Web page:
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Thread: Two things

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  1. #1
    Join Date
    Jan 2012

    Two things


    why oh why do Linux not have an easy App-install set-up such as download said .tgz.... extract .tgz to App/Program folder... et Voila!!!


    Why must I waste another 2 days of my precious life trying to install (what has become) a multitude of programmes, NONE of which have been installed btw.

    Where should I download the files to?
    Where should I unpack the files to?
    How do I navigate to which folder?
    Do I need sudo command?
    Do I need to be Root?
    Etcetera, etcetera, etcetera.......

    Why are Linux FORCING me to use <snip> WINDOWS????????

    All I want is a program (not installed) that generates a Square Wave that I can view in Xoscope (installed).

    How difficult should that be??

    Why am I -once again- feeling like smashing my computer and am generally thoroughly pissed off? Thanks for that.

    Why do the Linux Admin do this to people?

    The following excerpt is an example of the 'BASIC' app install instructions. Herein is the single clearest reason that unless Linux HELPS Joe Public (who are time-restricted and not Computer components), that Linux shall never evolve past the Geek and Tech world.
    Maybe that's cool for Linux snobs but what an incredible and ironic shame that Linux FORCE people to use Widows!!!!

    Anyway here's the 'Basic' instructions......


    If what I downloaded from the net is a Linux source code in the form of a compressed tarball (*.tar.gz or *.tgz), the installation procedure is longer and more troublesome than with the binary-only rpm. I typically install the program as root.
    First, I change my current working directory to /usr/local :

    cd /usr/local

    , I decompress the tarball that I downloaded from the net:

    tar -xvzf /home/the_dir_where_the_tarball_is/my_tarball.tar.gz

    This extracts (option "x") the contents of the *.tar.gz (or *.tgz) tarball, unzips it (option "z"), while talking to me more than usual (option "v" = verbose). Please note that the option "f" means "file", so the filename must immediately follow the letter "f". The contents of the tarball are extracted into a subdirectory which tar creates under my current working directory, which in the typical case is /usr/local/ . The tarball knows what the new subdirectory should be called.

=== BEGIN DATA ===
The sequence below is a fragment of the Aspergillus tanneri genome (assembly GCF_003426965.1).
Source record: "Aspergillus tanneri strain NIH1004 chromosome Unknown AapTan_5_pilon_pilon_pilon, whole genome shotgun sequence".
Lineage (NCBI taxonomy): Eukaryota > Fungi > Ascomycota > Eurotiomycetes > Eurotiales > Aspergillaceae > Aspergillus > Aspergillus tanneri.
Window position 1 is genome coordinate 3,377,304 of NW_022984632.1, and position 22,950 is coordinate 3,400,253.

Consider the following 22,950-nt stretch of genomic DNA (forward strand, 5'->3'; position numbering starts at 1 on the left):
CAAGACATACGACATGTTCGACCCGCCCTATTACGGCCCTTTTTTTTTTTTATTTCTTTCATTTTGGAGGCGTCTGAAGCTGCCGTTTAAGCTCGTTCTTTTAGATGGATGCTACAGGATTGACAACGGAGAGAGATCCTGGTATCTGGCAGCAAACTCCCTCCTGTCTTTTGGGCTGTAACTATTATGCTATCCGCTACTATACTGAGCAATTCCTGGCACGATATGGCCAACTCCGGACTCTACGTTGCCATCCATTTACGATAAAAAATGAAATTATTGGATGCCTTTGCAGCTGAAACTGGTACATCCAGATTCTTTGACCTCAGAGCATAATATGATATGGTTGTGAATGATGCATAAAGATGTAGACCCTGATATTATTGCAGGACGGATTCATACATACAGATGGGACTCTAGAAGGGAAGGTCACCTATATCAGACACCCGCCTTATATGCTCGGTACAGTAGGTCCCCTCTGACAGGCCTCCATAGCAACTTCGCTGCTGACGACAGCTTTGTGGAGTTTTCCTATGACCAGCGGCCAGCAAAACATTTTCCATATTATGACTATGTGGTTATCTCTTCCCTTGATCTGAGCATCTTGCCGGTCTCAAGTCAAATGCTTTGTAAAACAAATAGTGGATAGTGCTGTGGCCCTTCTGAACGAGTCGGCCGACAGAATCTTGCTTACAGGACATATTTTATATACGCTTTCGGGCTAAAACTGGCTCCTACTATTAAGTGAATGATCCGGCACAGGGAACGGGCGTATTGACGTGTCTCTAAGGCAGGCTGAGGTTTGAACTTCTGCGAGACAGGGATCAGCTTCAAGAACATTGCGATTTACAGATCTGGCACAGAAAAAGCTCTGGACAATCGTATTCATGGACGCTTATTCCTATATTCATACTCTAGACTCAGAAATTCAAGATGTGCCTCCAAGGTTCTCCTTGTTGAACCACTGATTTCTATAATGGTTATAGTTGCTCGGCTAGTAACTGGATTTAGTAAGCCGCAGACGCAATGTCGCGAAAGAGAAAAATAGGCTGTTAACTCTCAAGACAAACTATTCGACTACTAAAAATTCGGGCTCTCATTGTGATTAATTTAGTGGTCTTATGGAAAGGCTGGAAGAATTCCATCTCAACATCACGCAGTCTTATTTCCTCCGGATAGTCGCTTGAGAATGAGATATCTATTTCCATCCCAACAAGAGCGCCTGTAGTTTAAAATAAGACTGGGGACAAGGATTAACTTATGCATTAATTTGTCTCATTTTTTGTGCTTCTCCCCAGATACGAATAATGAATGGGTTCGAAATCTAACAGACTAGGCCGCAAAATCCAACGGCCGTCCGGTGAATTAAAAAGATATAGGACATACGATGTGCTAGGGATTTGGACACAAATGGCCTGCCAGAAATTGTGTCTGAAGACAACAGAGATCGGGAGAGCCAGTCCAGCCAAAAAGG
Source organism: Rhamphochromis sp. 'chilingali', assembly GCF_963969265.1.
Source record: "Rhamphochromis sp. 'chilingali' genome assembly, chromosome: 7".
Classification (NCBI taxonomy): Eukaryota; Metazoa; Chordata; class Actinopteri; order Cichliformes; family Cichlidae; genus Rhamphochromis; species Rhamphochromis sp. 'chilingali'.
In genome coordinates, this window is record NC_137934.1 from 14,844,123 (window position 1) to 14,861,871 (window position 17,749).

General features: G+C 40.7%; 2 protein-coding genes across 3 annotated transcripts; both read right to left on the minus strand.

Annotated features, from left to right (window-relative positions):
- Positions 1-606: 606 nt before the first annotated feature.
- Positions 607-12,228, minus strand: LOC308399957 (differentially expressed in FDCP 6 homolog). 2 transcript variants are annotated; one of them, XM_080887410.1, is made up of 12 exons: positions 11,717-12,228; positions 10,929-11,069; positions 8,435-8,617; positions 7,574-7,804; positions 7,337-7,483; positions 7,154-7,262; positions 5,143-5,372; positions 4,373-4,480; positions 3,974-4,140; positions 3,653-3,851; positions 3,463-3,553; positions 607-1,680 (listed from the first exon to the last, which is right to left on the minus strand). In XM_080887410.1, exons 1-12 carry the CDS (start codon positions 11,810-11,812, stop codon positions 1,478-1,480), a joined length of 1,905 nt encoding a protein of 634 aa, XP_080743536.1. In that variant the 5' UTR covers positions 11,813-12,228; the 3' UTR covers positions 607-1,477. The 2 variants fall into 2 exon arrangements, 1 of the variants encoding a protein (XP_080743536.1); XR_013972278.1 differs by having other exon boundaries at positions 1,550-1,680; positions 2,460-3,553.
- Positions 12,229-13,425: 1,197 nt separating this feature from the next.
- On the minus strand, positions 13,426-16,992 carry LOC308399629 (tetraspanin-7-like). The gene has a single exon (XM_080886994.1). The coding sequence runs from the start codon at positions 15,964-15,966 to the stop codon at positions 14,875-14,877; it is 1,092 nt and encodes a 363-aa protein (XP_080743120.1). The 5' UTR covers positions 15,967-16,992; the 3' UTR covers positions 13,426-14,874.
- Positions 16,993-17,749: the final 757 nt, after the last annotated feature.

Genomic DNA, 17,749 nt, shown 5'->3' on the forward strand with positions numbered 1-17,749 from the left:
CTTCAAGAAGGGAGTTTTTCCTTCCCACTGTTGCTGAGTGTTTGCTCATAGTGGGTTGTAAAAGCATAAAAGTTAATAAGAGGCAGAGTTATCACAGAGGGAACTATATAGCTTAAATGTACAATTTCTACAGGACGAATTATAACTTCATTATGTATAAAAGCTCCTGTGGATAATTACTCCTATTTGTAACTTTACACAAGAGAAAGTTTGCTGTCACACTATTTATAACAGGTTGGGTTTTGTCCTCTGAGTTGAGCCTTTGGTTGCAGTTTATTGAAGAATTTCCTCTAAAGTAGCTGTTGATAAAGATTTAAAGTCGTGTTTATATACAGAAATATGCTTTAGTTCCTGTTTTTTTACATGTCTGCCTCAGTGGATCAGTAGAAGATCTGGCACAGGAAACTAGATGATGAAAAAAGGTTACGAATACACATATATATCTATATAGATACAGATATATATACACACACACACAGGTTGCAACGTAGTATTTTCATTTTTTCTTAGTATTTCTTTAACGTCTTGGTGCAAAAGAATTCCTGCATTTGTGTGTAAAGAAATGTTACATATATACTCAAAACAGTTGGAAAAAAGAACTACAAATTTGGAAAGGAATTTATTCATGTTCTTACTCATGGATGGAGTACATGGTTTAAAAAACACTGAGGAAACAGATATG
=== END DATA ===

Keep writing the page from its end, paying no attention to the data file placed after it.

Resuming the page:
If the tarball is not compressed (e.g., *.tar), I may use:

    tar -xvf /home/the_dir_where_the_tarball_is/my_tarball.tar

    Third, I have to figure how the new directory is called, then I cd into it:

    cd the_new_program_subdir

    Since some of the directories have long names, I use the great autocompletion option to save on typing--I just type the first few letters and then press .

    Fourth, most programs are compiled by executing these three commands:

    make install

    The above commands can take some time to complete (1 min? 0.5 h?). If any of them fail, it might be an idea to read the README or INSTALL or whatever info is provided with the new program. Some programs may require customization of the environment (e.g. definition of their path) or installation of an additional library, or yet something else. It can sometimes be a pain. Very simple programs might not need the "./configure" or/and "make install" step, in which case "make" alone will do.

    Fifth, if everything goes well, I find the new executable which I just compiled. The names of executables display in green when running this command:

    ls --color

    Now, I can run the executable, for example:


    Some programs automatically install the executable to /usr/local/bin, so I may want to try:
    Sixth, if I plan to run the program more often, I create a symbolic link to the executable from the directory /usr/local/bin :
    cd /usr/local/bin
    ln -s /usr/local/the_new_program_subdir/the_executable .

    This way, the executable (actually, a symbolic link to it) is on my PATH and it can be run by simply typing its name (no need to type the full path to the executable any more). Some programs will install the executable (or a link to it) in a "bin" directory in which case you skip the last step.

    ..... Basically incomprehensible ??????????????????????????

    So, I have an idea,

    Why don't you just write Linux instructions in the secret Klagarian code of the Universal and multi-dimensional, Great White Brotherhood?

    I shall now turn this computer off and leave the house before I put my fist through it's screen (again).

    Happy New Year!!
    Last edited by Sef; January 27th, 2013 at 04:33 AM. Reason: removed profanity


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